It’s a Man’s World … or at least it should be on Father’s Day.
But when did it all start?
The origin of Father’s Day is under debate. Some believe the idea began with Sonora Dodd from Washington, after hearing a Mother’s Day sermon in 1910 and wondering why dads weren’t honored in the same way. She and her siblings had been raised by their father after their mother had died in childbirth.
But others argue that the idea came from Grace Golden Clayton from West Virginia in 1908. A mine explosion in a nearby town killed more than 360 men and she suggested there should be a day for children to remember their fathers.
Wherever the idea came from, we’re glad fathers all over the globe are celebrated and thanked.
While we may be getting ready to give our dads breakfast in bed or some new socks, other parts of the world have their own traditions to celebrate fathers.
Here’s what you would be doing around the globe:
- Germany: Father’s Day or Vatertag or Mannertag (Men’s Day), is celebrated on the 40th day of Easter, Ascension Day. Men traditionally pull wagons loaded with beer into the woods. Or instead of hiking and drinking men go on pub crawls.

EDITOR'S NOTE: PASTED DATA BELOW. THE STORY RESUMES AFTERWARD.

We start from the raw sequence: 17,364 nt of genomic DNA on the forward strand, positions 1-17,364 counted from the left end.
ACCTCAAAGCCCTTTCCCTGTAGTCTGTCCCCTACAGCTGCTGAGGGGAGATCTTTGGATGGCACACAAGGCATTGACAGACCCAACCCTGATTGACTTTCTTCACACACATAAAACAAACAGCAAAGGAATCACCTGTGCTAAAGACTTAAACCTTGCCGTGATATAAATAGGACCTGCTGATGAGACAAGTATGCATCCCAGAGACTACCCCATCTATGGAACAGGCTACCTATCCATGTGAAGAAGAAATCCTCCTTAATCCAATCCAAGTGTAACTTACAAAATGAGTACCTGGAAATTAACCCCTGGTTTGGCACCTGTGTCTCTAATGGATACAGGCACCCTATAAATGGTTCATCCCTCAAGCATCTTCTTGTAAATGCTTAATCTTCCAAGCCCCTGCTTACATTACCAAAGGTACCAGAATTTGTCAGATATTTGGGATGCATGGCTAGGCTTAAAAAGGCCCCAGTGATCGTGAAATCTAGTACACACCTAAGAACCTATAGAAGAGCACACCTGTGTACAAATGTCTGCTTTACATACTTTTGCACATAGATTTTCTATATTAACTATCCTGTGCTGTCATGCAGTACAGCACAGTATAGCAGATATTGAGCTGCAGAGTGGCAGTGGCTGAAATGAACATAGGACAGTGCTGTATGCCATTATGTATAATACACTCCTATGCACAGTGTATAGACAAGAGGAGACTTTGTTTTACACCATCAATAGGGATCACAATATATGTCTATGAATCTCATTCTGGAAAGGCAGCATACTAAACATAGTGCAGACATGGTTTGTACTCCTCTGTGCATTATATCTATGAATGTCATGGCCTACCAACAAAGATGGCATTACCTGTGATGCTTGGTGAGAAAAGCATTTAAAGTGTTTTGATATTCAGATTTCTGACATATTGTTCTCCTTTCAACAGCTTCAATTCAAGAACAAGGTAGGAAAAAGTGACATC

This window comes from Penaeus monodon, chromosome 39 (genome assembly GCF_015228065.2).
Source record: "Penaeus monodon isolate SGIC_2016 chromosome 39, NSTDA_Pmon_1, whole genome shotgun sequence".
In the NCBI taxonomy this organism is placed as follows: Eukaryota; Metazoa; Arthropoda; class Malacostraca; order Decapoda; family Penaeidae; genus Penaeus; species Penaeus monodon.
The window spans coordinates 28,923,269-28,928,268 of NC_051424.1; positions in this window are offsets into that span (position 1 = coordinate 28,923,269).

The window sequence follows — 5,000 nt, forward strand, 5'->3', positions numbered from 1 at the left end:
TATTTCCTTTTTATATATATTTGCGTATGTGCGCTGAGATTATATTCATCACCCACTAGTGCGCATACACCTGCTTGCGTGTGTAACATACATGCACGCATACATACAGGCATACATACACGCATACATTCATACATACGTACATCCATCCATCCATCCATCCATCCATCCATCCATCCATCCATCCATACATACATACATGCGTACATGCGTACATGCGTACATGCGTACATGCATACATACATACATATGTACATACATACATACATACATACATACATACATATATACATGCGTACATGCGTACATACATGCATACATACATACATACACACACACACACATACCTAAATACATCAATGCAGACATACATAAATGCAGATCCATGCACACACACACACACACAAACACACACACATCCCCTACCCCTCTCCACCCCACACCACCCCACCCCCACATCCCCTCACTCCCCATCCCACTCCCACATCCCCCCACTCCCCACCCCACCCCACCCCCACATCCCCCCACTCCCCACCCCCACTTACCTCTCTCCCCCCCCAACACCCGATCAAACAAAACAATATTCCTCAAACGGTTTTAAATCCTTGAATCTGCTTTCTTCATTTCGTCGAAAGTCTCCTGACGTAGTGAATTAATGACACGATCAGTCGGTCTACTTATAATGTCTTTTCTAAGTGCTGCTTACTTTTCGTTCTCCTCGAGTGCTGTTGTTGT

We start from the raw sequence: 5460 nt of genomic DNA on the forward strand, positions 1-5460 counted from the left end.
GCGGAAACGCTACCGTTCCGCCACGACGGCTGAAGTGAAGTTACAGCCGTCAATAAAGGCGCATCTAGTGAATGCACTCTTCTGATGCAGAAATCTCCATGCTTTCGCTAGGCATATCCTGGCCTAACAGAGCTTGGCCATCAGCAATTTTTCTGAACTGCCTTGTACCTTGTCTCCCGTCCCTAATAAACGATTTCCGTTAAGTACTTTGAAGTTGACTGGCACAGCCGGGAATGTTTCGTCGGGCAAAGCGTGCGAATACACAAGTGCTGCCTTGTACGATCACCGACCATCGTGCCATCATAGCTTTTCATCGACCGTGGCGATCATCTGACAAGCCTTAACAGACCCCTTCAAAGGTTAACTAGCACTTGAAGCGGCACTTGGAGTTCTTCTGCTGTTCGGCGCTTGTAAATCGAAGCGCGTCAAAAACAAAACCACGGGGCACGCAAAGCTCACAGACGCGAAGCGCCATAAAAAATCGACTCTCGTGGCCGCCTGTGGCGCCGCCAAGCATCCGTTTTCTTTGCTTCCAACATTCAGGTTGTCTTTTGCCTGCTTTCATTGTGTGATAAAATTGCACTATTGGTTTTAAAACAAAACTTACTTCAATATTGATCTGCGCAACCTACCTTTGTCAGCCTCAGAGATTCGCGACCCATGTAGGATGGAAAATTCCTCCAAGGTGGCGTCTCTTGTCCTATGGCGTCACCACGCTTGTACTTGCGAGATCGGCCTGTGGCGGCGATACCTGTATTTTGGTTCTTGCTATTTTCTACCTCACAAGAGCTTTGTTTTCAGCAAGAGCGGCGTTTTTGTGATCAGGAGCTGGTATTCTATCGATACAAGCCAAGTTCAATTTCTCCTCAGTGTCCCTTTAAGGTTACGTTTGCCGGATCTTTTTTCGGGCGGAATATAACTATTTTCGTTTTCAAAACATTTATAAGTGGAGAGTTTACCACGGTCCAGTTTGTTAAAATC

- Brazil: Brazil celebrates St. Joachim on August 2nd. St Joachim, Mary’s father, is the patron saint of fathers and grandfathers.
- Nepal: Father’s Day in Nepal is called Gokarna Aunsi, which translates to ‘cow earned no moon night’. Gokarna is celebrated in late summer, and people also gather at Gokarna Temple to pray for fathers who have died.
- Mexico: El Dia del Padre is celebrated on the third Sunday in June. Some walk or run the 21k race in Mexico City, the Carrera Dia del Padre 21k Bosque de Tlalpan as a unique way to bond with their father.
- Italy, Spain and Portugal: Father’s Day coincides with the feast of St Joseph, or San Giuseppe on March 19th, and in some parts of Italy, there are donkey races symbolizing Joseph leading Mary to Bethlehem on a donkey.